For assistance with presenting a case for wrongful foreclosure, please call 520-405-1688, customer service, who will put you in touch with an attorney in the states of Florida, Tennessee, Georgia, California, Ohio, and Nevada. (NOTE: Chapter 11 may be easier than you think).
Editor’s Comments: Close your eyes. Imagine an upside down world in which the borrowers are having the most trouble keeping their loans current are the very same loans that investors can’t get enough of. Sound like the mortgage meltdown? That is because Wall Street is using the same business model. “Demand for the riskiest bunch—those that will lose money first if the loans go bad—was 15 times greater than the supply, people familiar with the deal said.”
So why would fund managers intentionally invest money in which they are most likely to lose money and their jobs? Answer: they wouldn’t. Somehow wall Street has again convinced or coerced fund managers to buy bogus bonds backed by student loans that are spiraling down the toilet even as we speak.
The “experts” attribute the surge to investor demand. I would scratch the surface and see why investor demand was so high, besides the obvious need to increase yield at a time when yields have never been lower.
The problem is that there is still no accountability for these loans or bonds. A young student asks for a loan and the bank showers him with “extra” amounts beyond what he requested. The payment is zero, so it is like free money and the novice financial victim doesn’t have the knowledge or skills to understand the flaws in what is being proposed to him or her.
Before you know it, the $25,000 loan he asked for is now $50,000 to take care of incidentals and living expenses, and the real amount borrowed will go up by anywhere from 6%-15% as interest accumulates is added to the principal. Once out of school, the interest rates shoots up and the next he or she knows, she now has around a $60,000 loan (despite asking for $25,000) with an interest rate of 8%, which means that interest alone is $4800 per year or $400 per month — the payment for a small car and insurance.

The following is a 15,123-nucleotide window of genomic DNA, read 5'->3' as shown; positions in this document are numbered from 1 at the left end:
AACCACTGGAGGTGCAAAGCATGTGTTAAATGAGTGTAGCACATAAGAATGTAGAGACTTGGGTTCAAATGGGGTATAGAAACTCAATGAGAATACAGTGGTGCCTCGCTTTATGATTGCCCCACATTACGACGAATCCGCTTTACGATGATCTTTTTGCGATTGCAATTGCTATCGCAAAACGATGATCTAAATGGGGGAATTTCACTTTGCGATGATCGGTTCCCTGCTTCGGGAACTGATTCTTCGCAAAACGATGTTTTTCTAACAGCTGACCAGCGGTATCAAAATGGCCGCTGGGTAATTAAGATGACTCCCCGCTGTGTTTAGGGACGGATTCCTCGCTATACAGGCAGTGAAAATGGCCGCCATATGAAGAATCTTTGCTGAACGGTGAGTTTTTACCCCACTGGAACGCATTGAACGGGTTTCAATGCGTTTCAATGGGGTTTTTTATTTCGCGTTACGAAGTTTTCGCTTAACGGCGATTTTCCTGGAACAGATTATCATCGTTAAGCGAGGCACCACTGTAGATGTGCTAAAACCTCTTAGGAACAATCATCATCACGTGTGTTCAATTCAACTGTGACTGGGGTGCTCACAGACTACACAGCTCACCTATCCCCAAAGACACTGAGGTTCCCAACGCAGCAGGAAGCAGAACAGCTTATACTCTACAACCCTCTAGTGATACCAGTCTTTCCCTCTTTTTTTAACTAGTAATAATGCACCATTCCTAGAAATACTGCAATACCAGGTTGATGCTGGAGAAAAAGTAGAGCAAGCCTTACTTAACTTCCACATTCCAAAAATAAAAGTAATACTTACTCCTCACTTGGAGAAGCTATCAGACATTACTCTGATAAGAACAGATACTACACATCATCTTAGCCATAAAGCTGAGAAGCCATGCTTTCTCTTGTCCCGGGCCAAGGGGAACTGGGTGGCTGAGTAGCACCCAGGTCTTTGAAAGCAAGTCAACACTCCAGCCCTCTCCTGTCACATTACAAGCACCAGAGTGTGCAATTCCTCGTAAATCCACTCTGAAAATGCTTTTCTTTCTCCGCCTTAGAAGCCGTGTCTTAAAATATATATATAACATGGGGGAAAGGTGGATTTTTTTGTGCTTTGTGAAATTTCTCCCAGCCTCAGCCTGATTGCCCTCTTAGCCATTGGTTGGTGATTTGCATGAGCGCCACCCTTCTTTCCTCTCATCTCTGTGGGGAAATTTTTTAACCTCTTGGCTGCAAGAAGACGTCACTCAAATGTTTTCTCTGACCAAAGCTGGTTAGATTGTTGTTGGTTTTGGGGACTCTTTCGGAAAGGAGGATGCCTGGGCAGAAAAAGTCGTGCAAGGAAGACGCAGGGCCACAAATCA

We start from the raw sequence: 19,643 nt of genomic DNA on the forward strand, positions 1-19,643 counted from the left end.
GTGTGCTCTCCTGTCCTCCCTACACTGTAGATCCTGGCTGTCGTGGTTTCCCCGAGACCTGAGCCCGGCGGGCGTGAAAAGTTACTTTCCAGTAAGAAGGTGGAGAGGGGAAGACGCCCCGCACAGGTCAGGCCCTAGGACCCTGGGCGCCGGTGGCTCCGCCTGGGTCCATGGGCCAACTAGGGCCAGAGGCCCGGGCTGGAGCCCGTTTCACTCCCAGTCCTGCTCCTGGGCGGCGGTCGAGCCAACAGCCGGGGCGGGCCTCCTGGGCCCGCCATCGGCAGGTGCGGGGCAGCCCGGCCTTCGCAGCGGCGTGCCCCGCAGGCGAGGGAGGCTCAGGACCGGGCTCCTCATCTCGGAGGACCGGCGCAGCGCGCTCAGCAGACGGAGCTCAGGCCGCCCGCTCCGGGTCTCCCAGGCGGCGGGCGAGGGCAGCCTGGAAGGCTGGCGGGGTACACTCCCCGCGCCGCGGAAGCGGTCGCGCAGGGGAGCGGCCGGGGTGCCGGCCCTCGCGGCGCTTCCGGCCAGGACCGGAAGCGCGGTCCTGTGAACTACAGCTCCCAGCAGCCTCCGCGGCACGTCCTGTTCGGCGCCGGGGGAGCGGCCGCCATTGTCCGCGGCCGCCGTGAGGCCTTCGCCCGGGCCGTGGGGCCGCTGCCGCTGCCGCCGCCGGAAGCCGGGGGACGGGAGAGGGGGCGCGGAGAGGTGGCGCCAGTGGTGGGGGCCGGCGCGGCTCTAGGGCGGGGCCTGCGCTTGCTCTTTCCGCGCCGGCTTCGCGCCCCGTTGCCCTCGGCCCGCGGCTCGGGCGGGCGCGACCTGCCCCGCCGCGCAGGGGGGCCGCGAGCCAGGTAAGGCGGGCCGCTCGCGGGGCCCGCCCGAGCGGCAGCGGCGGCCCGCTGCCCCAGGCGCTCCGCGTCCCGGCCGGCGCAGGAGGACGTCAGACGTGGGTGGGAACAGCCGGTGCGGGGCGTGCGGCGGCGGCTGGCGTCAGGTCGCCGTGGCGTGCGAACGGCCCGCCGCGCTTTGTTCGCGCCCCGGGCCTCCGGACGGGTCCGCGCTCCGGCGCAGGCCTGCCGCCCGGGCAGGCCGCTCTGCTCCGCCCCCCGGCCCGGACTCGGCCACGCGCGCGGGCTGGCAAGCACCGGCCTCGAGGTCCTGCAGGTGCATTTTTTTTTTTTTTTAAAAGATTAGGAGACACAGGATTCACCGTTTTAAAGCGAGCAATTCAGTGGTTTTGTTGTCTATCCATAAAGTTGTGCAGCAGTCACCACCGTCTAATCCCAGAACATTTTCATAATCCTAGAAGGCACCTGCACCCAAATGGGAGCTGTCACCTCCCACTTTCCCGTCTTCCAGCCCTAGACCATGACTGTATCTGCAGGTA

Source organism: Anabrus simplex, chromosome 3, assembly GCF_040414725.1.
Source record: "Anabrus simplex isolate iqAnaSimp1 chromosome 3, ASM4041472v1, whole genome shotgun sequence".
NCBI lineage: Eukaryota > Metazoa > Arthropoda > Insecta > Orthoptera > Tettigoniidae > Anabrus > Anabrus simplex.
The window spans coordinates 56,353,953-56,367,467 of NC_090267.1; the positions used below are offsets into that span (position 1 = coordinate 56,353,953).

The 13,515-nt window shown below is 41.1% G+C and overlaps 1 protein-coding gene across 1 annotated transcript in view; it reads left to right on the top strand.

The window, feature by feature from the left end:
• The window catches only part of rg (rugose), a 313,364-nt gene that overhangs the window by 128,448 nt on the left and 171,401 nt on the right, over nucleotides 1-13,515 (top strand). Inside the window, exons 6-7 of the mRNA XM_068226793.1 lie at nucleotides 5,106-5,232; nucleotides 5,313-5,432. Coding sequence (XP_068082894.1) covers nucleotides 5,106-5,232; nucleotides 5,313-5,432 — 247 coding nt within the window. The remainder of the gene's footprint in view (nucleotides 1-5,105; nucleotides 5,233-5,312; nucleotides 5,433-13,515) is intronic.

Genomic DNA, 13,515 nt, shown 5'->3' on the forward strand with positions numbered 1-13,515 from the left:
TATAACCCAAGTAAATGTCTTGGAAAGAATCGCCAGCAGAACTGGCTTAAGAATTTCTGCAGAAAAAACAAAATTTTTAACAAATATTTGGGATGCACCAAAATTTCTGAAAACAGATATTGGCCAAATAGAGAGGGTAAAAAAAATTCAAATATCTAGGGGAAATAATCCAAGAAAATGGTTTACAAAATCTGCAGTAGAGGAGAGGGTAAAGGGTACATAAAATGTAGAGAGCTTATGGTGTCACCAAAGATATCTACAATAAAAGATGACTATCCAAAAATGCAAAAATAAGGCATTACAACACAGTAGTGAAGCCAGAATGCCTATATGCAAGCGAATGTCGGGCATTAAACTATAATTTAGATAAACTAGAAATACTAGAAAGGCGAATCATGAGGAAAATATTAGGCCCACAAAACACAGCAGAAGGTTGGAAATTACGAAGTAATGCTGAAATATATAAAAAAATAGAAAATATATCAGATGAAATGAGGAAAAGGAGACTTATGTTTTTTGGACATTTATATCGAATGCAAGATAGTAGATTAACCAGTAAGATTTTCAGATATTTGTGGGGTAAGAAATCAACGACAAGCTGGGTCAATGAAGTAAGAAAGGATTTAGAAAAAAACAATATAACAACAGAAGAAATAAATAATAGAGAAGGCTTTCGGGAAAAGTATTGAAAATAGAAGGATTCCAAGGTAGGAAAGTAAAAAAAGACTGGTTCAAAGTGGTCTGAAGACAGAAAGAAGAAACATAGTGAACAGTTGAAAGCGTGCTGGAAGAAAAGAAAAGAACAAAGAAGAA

The mystery of why demand is so high when on the last round there was such a disaster can only be explained by reference to the sales talk given to fund managers and perhaps some overlapping or conflicting areas of interest.
This is not rocket science. The number of student loans failing is spiking and getting worse every day. Any asset backed security using student loans is depreciated worse than a new car driving off the show room floor. And listening to the bankers selling this stuff is like getting medical advice from a crack dealer.
So why are they putting pension fund money into an obviously failing investment? That is my quest. When I have the answer i will probably be able to further unravel the mortgage backed bonds a little further as well.
I keep wondering if the bankers are actually doing the same thing they did with the mortgage backed bonds — tell the investor the investment is triple A rated, insured and hedged with credit default swaps. And I wonder if the fund managers understand that the triple A rating is subject to revision down to unrated, and that the insurance and hedges are payable not to the investors but to the investment bankers.
I also wonder if the notes will again disappear because of misrepresentations as to their content, and if the intermediary banks will again retain control over the collection process, create fabricated forged documents and offer of perjured testimony and affidavits from incompetent witnesses?
And I wonder if once again we have a stream of money coming from an unidentified funding source whose name is not included in the closing documents, and who agreed to repayment terms different than those set forth on the promissory note signed by the borrower.
This is why I am including Student Loans as an area of concentration on this blog and I will include other subjects as well that inform and assist those “in trouble” due to the greed and predatory lending tactics used by private bankers. It is worth mentioning that the private banking loans are in the process of being phased out for precisely the reasons stated above.
Now SOMEBODY must be making money on these bad loans and the good loans far in excess of the basis points usually applicable to lending. Where is that profit coming from? It can only come from the investors since they are the only ones who are putting their money at risk.
So to recap, after the mortgage meltdown we have what appears to be a repeat situation going on with student loans. The investment bankers are skimming deeply into investor money before they lend out anything. The loans were mostly bad loans that will eventually fail. The bankers will collect insurance, credit default swaps and potentially another federal bailout. Nobody ends up with what they wanted except the investment bankers, of course.
Student-Loan Securities Stay Hot
What’s Really Behind the Student Debt Boom
Filed under: bubble, CDO, CORRUPTION, currency, Eviction, foreclosure, GTC | Honor, Investor, Mortgage, securities fraud | Tagged: credit default swaps, insurance, securitization, student loans, viability of the loan |